FDA: Fecal Microbiota for Transplantation and Risk of Serious Adverse Reactions Due to Transmission of Multi-Drug Resistant Organisms
Last week, the U.S. Food and Drug Administration (FDA) raised concerns of bacterial infections caused by multi-drug resistant organisms (MDROs) transmission during fecal microbiota for transplantations (FMT).
Two immunocompromised adults who received investigational FMT developed invasive infections caused by extended-spectrum beta-lactamase (ESBL)-producing Escherichia coli (E. coli). One of the individuals died. Of note:
- FMT used in these two individuals were prepared from stool obtained from the same donor.
- The donor stool and resulting FMT used in these two individuals were not tested for ESBL-producing gram-negative organisms prior to use. After these adverse events occurred, stored preparations of FMT from this stool donor were tested and found to be positive for ESBL-producing E.coli identical to the organisms isolated from the two patients.
Healthcare providers must obtain adequate consent for the use of FMT from the patient or his or her legally authorized representative. The consent should include, at a minimum, a statement that the use of FMT to treat C. difficile is investigational and a discussion of its potential risks. FDA is informing members of the medical and scientific communities and other interested persons of the potential risk of transmission of MDROs by FMT and the resultant serious adverse reactions that may occur.
- Donor screening with questions that specifically address risk factors for colonization with MDROs, and exclusion of individuals at higher risk of colonization with MDROs.
- MDRO testing of donor stool and exclusion of stool that tests positive for MDRO. FDA scientists have determined the specific MDRO testing and frequency that should be implemented.
Read the FDA statement here.
ACG will continue to educate membership on important FDA news impacting clinical GI.
Urge Your Representative to Support H.R. 1570
From ACG Legislative and Public Policy Council Chair, Whitfield L. Knapple, MD, FACG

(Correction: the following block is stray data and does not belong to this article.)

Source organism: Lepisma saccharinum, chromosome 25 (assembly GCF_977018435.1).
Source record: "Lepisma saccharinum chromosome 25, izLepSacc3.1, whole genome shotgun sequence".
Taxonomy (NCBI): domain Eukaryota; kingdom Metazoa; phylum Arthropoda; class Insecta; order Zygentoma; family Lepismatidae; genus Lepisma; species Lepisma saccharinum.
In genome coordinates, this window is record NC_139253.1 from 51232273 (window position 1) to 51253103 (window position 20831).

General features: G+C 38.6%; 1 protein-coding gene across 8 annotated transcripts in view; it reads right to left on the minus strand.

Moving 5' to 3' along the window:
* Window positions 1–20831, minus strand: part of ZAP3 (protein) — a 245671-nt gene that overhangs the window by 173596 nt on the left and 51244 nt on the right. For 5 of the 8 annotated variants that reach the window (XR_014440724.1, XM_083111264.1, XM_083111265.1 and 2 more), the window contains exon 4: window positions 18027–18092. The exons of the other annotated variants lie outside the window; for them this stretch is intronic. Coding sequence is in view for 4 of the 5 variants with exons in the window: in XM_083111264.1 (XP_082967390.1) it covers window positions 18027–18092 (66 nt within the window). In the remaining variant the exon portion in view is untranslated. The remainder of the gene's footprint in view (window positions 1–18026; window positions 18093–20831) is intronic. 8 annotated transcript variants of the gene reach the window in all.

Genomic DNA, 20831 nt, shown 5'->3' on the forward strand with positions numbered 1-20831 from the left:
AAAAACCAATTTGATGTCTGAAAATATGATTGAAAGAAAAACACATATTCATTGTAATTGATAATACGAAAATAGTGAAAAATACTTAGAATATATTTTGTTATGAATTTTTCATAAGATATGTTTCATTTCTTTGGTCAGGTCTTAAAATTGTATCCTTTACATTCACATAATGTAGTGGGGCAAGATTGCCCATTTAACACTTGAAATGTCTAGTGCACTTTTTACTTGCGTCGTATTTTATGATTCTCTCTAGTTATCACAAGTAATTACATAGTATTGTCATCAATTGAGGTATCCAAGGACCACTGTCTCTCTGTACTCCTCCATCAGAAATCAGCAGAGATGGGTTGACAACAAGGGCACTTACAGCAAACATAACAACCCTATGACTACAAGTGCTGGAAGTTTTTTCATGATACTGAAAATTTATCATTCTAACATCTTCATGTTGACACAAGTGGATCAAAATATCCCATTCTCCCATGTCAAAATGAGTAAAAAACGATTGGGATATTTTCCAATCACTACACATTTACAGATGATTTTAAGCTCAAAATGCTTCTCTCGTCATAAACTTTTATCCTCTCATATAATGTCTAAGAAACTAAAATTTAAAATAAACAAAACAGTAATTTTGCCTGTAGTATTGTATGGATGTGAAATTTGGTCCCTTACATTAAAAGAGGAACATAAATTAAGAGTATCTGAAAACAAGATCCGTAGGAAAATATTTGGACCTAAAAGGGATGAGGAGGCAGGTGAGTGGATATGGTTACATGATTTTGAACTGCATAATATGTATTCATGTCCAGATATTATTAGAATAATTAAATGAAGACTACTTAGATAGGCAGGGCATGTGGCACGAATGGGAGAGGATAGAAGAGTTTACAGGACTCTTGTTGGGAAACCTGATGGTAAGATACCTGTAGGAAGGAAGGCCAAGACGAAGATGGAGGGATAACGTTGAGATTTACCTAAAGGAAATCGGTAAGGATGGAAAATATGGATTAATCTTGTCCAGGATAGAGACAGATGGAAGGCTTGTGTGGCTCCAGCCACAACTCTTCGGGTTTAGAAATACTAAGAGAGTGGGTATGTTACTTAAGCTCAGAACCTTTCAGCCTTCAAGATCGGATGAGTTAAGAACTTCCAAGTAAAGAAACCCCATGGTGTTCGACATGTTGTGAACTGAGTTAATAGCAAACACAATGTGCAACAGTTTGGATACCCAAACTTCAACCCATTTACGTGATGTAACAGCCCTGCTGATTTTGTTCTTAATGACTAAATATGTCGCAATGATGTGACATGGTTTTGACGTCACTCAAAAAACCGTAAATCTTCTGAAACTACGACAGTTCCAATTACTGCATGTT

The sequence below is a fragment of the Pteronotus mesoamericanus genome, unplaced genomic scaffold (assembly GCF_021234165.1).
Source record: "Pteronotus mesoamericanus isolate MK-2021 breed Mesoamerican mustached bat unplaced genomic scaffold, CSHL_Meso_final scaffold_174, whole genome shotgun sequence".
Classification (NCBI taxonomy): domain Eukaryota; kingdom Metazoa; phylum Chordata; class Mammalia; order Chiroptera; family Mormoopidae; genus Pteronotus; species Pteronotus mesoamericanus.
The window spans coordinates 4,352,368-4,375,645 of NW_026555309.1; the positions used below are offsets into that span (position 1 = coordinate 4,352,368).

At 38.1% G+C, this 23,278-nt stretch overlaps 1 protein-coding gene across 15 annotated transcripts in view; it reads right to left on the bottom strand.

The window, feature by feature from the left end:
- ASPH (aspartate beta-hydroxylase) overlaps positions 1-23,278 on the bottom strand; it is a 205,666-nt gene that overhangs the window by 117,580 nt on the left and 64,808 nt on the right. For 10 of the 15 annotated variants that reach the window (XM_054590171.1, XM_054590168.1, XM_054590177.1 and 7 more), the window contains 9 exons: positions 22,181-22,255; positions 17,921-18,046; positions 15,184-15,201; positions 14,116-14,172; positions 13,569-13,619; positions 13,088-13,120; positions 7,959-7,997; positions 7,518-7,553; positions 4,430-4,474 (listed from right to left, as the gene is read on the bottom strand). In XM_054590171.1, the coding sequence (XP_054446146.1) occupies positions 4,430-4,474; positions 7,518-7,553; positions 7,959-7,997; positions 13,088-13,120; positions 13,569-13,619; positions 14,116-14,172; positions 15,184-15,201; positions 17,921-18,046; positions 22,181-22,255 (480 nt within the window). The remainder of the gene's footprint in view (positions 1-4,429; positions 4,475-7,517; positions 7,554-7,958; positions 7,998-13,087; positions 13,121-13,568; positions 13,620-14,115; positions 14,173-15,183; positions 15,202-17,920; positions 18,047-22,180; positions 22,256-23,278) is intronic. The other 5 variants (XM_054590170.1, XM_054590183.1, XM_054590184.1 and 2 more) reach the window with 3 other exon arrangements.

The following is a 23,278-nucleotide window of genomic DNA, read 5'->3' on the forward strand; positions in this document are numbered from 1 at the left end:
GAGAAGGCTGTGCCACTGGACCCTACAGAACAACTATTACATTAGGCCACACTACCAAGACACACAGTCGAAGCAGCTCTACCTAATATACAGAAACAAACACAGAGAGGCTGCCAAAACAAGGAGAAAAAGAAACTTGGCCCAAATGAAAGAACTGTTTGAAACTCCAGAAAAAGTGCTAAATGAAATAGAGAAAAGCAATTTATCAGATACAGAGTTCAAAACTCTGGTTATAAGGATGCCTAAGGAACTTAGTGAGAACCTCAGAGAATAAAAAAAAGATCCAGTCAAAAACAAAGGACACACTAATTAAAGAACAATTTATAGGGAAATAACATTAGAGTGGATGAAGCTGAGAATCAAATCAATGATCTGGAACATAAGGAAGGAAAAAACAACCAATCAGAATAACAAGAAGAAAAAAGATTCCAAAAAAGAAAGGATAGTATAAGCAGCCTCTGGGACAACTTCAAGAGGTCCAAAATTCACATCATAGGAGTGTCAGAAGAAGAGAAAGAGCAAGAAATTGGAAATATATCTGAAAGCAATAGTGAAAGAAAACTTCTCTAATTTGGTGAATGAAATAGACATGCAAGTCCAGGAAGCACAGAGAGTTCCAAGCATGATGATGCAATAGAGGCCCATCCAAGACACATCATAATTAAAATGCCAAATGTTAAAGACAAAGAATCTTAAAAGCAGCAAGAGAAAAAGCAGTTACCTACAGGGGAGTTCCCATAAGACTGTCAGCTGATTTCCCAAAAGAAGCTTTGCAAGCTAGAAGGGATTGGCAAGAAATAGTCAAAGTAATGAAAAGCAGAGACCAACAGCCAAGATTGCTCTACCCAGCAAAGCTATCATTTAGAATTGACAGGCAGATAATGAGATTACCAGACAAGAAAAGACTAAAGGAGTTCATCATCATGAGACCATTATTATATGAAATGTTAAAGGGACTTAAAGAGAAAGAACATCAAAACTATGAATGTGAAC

Take Action: The ACG Board of Governors urges you to contact your members of Congress and request that they cosponsor the Removing Barriers to Colorectal Screening Act of 2019, (H.R. 1570 and S. 668).
Legislative Status: Over 260 House members support H.R. 1570, and roughly 50 Senators have cosponsored S. 668 as well! ACG, national and state GI societies, as well as patient advocacy groups have all been advocating for this important bill that will protect Medicare beneficiaries from surprise medical bills, help to increase CRC screening rates, and reduce Medicare costs due to lower CRC incidence.
Why Your Help Matters Now:
An important threshold in the House of Representatives is 290 cosponsors. H.R. 1570 currently has 266 cosponsors at the time of this writing. According to the U.S. House of Representatives Rules Committee, Speaker Pelosi and the U.S. House must consider one bill (at a minimum) from the “Consensus Calendar” each session week. For a bill to be eligible for the Consensus Calendar, a measure must accumulate 290 cosponsors for at least 25 legislative days. While a vote is not guaranteed just for meeting the criteria, not many bills will meet this threshold, thus improving the likelihood of consideration.
A Recent Review of Medicare Fee-for-Service Claims Emphasizes the Need for Congress to Pass H.R. 1570 and S. 668.
ACG and the Moran Company recently reviewed Medicare claims data from 2011 to 2017 and found that the incidence of polypectomy during screening colonoscopy is increasing dramatically. This is good news. For each percent increase in pre-cancerous polyp detection, there is a 3 percent reduction in CRC incidence and a 4 percent reduction in CRC death.[i]
Thanks to the improved quality of CRC screening procedures, gastroenterologists have improved adenoma detection rates. At the same time, CRC incidence rates in the Medicare-age population have been declining as well.